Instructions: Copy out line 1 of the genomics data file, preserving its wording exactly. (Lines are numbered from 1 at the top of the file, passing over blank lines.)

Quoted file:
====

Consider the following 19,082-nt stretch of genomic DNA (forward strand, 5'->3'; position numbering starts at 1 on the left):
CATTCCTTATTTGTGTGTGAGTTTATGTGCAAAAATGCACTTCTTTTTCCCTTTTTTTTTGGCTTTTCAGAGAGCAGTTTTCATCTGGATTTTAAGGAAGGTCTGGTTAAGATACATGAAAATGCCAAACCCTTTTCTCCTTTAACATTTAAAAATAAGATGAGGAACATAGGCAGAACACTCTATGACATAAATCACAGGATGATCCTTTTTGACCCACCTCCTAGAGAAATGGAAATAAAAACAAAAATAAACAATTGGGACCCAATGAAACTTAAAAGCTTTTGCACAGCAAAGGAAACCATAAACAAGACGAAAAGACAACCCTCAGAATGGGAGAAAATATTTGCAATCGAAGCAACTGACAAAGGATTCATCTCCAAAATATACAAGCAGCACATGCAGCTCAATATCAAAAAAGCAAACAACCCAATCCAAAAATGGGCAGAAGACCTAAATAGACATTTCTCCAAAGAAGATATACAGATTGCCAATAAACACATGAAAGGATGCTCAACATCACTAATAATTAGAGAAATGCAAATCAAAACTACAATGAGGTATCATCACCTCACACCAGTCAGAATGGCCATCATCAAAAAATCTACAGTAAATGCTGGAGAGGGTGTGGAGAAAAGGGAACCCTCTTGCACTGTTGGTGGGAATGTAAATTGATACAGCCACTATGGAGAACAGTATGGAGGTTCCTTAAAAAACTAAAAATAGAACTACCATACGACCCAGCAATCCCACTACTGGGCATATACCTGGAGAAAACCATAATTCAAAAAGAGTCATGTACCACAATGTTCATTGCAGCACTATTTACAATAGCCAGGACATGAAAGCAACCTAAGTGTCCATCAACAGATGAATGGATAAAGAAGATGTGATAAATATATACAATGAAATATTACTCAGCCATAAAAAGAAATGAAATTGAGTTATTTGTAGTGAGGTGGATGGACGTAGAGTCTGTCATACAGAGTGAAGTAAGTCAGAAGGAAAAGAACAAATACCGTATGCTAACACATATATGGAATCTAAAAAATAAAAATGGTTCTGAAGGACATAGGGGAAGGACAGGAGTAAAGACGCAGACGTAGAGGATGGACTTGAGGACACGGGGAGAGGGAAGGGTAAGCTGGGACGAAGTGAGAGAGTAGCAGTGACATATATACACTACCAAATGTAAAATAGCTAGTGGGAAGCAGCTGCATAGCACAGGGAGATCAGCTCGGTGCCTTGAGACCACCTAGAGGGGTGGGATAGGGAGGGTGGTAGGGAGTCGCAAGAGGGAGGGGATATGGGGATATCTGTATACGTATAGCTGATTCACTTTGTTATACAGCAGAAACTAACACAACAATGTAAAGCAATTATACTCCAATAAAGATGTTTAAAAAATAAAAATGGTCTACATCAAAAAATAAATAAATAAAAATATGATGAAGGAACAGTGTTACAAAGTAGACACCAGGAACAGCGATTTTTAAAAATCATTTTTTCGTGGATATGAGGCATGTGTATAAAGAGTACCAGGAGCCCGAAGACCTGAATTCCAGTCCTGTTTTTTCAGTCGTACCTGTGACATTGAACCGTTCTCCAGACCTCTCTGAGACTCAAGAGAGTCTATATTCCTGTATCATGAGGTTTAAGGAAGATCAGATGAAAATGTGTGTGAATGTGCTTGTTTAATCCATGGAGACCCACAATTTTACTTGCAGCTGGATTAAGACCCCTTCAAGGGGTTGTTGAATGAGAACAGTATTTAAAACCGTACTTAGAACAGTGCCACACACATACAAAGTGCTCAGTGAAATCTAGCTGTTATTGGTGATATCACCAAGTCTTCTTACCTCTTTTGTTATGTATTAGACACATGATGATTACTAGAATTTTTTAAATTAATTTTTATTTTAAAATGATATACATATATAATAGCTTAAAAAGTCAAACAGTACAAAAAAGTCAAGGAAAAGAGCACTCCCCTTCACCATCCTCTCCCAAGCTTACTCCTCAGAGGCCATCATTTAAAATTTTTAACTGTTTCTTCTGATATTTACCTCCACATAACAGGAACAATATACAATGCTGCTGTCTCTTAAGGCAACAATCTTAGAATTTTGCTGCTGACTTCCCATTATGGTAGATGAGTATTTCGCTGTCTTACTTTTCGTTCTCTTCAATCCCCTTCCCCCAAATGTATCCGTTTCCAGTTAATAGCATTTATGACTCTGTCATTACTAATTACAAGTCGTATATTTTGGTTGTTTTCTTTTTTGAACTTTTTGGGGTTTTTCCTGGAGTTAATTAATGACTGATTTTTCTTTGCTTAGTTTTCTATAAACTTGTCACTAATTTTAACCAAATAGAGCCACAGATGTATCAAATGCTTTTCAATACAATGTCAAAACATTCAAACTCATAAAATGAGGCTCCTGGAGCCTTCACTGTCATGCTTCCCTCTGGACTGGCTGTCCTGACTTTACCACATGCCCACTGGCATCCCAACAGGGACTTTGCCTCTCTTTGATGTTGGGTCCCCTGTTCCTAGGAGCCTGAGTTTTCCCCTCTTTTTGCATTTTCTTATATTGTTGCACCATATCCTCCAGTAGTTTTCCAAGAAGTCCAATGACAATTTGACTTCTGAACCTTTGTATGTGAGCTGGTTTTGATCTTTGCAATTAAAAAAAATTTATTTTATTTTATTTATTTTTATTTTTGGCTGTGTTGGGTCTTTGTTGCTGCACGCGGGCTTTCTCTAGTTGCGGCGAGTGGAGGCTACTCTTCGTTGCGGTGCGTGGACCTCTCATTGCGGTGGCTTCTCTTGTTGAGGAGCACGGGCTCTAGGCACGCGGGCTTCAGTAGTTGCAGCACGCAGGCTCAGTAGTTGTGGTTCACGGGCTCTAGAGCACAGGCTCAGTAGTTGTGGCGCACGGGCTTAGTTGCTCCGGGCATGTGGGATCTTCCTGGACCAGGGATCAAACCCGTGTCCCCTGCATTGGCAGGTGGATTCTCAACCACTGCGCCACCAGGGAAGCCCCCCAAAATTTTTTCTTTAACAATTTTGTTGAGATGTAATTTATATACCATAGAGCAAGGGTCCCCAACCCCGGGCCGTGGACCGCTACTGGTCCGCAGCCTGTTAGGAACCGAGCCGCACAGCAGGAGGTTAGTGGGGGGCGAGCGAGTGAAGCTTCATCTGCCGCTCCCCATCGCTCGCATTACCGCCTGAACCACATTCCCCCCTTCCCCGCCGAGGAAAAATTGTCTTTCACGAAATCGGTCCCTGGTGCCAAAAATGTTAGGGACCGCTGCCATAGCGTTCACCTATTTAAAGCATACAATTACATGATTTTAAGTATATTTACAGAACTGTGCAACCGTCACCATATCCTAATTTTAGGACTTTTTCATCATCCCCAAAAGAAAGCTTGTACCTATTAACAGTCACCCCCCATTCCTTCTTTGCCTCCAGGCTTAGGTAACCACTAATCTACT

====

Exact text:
Consider the following 19,082-nt stretch of genomic DNA (forward strand, 5'->3'; position numbering starts at 1 on the left):